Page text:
read Carol Leonnig’s article which quotes many people arguing that the feds should have let AIG file for chapter 11. The point of the complainers is simple, the takeover has been very (realtively) good for counterparties but not so good for the treasury or, it is alleged, AIG shareholders. I don’t see how people can claim that shareholders would have ended up with something after bankruptcy proceedings, but it is costly to the treasury. Oddly no one mentions that the deal was great for Goldman Sachs, I guess that simple observation is too scurrilous for the Post.
I was interested in the discussion of what AIG did wrong.
AIG’s Financial Products division is the primary villain in the company’s free-fall. It made tens of billions of disastrously bad bets on mortgage investments but may not have carefully hedged those bets or properly estimated its risk.
OK this is simple, there is risk that can’t be hedged by everyone. Someone has to bear aggregate risk. The idea that risk is a problem that can be solved, if one hedges rationally is, uhm, crazy. The idea of an insurance company buying insurance is odd. AIG uhm insures people, helps them hedge, bears risk.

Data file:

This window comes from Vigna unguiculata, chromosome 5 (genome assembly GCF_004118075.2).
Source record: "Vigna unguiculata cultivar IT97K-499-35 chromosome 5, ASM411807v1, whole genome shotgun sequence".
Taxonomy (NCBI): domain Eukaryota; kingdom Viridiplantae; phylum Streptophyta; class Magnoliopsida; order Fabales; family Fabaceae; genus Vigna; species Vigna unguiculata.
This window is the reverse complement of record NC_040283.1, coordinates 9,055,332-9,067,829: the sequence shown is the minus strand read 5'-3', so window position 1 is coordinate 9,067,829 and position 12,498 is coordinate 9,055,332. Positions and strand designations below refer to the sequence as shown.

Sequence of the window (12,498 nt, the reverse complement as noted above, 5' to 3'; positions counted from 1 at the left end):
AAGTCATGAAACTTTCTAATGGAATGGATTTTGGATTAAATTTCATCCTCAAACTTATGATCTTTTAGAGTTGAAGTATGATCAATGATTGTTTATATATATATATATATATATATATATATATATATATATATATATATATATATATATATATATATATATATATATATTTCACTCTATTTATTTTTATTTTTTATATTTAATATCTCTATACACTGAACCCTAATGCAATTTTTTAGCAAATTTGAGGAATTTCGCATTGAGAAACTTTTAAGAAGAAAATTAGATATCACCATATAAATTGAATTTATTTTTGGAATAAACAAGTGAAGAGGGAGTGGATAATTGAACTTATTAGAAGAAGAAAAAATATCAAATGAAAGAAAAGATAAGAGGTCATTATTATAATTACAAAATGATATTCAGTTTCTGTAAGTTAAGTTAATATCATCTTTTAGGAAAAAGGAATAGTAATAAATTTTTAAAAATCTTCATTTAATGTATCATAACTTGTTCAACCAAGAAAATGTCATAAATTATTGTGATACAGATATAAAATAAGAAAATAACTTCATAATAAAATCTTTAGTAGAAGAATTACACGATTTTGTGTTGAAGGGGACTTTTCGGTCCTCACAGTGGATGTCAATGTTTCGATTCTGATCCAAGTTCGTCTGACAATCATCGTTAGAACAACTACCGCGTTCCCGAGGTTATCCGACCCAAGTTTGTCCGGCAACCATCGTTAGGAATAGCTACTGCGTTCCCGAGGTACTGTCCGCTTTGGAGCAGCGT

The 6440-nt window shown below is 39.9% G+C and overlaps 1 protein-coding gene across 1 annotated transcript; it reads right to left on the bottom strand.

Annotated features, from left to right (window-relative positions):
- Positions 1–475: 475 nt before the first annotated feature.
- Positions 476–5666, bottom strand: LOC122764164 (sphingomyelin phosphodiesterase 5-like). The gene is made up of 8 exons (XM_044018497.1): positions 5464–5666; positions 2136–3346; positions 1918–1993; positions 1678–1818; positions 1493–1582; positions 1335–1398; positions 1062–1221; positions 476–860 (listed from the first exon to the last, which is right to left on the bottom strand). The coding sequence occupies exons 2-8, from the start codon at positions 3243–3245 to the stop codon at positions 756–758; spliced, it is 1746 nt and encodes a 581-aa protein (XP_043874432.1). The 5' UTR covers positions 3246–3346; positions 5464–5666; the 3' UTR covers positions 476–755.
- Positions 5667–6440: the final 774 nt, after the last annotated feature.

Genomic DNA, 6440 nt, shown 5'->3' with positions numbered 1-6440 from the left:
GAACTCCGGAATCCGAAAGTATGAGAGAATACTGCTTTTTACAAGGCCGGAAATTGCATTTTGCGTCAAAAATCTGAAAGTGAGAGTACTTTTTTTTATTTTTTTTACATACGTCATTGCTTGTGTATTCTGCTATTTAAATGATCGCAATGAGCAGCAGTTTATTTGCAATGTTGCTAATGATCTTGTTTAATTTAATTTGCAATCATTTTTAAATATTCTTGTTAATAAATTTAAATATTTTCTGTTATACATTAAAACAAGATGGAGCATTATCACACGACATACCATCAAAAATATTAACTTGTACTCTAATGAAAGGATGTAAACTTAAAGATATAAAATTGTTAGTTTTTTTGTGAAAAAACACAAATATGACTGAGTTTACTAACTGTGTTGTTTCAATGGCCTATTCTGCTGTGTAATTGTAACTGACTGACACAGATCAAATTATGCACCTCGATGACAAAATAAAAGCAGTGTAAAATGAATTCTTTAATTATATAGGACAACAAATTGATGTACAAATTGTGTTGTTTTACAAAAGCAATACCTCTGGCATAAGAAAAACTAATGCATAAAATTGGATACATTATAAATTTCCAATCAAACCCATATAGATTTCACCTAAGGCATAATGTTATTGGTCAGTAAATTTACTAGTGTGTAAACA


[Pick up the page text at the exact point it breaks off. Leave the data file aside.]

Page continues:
In this case, they took on risk that they shouldn’t have taken on, but there is no reason to think that there was a rational equilibrium in which AIG wrote CDS and then hedged them by shorting the underlying assets.
One can make money by bearing risk or by outsmarting other people. Why would anyone expect an insurance company to be able to outsmart the financial services sector ?
Someone somewhere on the web notes (without naming names) two eminent economists who said that the housing bubble wouldn’t be a huge problem as losses from bad mortgages would only be around $400 billion (similar to the losses when the dot com bubble burst) and the net value of derivatives is zero.
So, assuming people are rational, they will only have an unpleasant surprise similar to 2000.
However, if everyone thinks they are beating the market, because of their clever derivatives trading strategies, the moment of truth for derivatives (bankruptcy in the case of CDSs) will be a very painful shock. The fact that the total supply of derivatives is zero doesn’t mean that the total perceived expected value of derivatives positions is zero.
Similarly if everyone thinks they have hedged aggregate risk by buying and selling derivatives, a mere $400 billion hit which people rated as hedged but it wasn’t can be much more damaging than a $400 billion hit which people knew they might bear.
The argument is that if everyone were rational except for the people writing mortgage contract, then everything will be more or less OK is true, but the hypothesis can’t be reconciled with the volume of trade in derivatives.